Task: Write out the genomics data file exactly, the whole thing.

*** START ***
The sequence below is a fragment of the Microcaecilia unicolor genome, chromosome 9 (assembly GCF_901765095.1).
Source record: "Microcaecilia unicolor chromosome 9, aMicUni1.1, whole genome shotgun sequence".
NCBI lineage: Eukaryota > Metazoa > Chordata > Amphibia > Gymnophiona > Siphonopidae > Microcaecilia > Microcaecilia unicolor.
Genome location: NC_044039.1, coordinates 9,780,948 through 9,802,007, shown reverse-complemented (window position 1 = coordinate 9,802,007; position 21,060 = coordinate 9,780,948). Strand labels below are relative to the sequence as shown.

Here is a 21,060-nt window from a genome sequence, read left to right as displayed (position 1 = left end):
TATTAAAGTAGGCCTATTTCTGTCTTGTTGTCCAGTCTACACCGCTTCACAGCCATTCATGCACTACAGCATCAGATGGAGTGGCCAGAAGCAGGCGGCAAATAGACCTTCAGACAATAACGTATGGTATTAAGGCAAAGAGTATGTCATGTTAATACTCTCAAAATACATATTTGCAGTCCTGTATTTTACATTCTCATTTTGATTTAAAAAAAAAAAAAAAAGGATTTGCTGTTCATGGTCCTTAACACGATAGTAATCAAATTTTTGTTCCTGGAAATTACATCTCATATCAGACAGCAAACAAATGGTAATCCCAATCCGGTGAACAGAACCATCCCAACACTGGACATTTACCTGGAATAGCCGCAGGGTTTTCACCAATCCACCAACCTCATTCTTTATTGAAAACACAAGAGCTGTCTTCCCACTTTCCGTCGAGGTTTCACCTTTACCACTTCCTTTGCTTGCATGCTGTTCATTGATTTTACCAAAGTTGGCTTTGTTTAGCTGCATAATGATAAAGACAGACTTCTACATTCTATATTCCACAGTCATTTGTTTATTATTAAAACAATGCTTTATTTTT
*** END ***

The sequence below is a fragment of the Microcaecilia unicolor genome, chromosome 9 (assembly GCF_901765095.1).
Source record: "Microcaecilia unicolor chromosome 9, aMicUni1.1, whole genome shotgun sequence".
NCBI lineage: Eukaryota > Metazoa > Chordata > Amphibia > Gymnophiona > Siphonopidae > Microcaecilia > Microcaecilia unicolor.
Genome location: NC_044039.1, coordinates 9,780,948 through 9,802,007, shown reverse-complemented (window position 1 = coordinate 9,802,007; position 21,060 = coordinate 9,780,948). Strand labels below are relative to the sequence as shown.

Here is a 21,060-nt window from a genome sequence, read left to right as displayed (position 1 = left end):
TATTAAAGTAGGCCTATTTCTGTCTTGTTGTCCAGTCTACACCGCTTCACAGCCATTCATGCACTACAGCATCAGATGGAGTGGCCAGAAGCAGGCGGCAAATAGACCTTCAGACAATAACGTATGGTATTAAGGCAAAGAGTATGTCATGTTAATACTCTCAAAATACATATTTGCAGTCCTGTATTTTACATTCTCATTTTGATTTAAAAAAAAAAAAAAAAGGATTTGCTGTTCATGGTCCTTAACACGATAGTAATCAAATTTTTGTTCCTGGAAATTACATCTCATATCAGACAGCAAACAAATGGTAATCCCAATCCGGTGAACAGAACCATCCCAACACTGGACATTTACCTGGAATAGCCGCAGGGTTTTCACCAATCCACCAACCTCATTCTTTATTGAAAACACAAGAGCTGTCTTCCCACTTTCCGTCGAGGTTTCACCTTTACCACTTCCTTTGCTTGCATGCTGTTCATTGATTTTACCAAAGTTGGCTTTGTTTAGCTGCATAATGATAAAGACAGACTTCTACATTCTATATTCCACAGTCATTTGTTTATTATTAAAACAATGCTTTATTTTT